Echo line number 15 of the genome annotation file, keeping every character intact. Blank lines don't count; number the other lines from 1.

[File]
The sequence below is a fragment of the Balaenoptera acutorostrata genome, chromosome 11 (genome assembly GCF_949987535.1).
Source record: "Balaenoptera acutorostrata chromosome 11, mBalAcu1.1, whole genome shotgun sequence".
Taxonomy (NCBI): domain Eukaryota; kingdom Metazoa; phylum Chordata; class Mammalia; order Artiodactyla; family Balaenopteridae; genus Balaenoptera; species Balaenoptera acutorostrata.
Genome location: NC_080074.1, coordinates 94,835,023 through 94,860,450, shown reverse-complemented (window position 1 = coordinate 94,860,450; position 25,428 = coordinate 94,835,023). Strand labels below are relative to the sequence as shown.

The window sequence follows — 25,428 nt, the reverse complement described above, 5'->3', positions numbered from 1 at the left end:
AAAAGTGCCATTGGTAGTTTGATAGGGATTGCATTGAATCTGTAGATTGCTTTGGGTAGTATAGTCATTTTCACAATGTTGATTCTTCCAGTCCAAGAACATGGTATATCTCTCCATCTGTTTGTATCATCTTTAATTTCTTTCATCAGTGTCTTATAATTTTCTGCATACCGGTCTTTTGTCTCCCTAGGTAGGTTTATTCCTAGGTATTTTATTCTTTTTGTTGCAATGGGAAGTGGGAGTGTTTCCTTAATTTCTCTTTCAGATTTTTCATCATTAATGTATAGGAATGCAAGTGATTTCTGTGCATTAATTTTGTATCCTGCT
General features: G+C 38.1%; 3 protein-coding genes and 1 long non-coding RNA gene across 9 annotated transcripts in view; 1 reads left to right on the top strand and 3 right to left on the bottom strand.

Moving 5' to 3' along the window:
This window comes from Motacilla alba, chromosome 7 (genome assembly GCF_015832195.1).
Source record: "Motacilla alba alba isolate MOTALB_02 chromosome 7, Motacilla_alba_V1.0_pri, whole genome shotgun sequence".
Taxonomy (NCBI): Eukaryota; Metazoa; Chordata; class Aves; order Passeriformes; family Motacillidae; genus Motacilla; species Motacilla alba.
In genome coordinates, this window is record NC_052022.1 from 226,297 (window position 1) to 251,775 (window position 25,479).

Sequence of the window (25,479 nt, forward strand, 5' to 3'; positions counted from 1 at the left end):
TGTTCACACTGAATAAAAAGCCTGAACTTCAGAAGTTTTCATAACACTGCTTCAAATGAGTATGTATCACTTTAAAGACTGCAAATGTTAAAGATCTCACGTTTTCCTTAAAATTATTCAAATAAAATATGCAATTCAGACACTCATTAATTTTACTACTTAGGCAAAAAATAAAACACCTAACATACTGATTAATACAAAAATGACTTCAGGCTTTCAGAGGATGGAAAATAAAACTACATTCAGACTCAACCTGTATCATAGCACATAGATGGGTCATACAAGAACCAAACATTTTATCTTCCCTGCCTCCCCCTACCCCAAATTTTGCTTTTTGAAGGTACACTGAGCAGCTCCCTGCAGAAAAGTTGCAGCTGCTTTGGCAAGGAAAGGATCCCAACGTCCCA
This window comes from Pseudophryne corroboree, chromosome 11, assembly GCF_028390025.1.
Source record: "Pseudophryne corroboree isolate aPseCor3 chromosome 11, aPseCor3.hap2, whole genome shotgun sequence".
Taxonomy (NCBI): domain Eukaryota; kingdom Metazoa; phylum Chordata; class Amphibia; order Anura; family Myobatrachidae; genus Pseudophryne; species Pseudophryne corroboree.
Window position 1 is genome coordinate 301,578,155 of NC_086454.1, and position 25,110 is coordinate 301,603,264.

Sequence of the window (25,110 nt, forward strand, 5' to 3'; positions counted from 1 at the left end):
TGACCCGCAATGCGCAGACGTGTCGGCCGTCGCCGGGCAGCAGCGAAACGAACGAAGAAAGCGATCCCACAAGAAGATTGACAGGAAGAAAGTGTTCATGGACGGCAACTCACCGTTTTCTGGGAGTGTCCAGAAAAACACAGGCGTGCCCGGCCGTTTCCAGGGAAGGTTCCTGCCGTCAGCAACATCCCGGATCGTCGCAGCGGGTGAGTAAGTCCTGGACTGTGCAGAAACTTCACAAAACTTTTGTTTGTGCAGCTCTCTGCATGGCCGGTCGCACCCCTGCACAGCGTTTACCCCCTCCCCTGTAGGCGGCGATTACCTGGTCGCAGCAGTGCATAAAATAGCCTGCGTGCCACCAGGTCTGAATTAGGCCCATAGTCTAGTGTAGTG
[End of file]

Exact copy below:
This window comes from Pseudophryne corroboree, chromosome 11, assembly GCF_028390025.1.